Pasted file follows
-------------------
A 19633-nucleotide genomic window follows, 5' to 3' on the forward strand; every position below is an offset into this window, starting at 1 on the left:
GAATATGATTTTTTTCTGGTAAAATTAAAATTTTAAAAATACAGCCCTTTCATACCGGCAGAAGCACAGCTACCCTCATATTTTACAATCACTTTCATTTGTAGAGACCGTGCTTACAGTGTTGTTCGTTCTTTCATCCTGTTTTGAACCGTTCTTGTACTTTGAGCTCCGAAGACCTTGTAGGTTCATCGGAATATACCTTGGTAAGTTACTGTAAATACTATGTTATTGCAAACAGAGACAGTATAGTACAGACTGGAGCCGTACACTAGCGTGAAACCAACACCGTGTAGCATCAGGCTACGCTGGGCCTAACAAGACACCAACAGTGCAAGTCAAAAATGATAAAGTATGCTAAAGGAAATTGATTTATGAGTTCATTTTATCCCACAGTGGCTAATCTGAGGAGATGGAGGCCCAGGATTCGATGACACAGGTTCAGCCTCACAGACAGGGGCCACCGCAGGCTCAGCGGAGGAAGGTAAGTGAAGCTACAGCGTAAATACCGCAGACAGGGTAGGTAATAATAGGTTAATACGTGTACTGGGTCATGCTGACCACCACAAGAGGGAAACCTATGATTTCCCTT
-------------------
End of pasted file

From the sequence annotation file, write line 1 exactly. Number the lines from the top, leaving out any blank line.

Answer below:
A 19633-nucleotide genomic window follows, 5' to 3' on the forward strand; every position below is an offset into this window, starting at 1 on the left: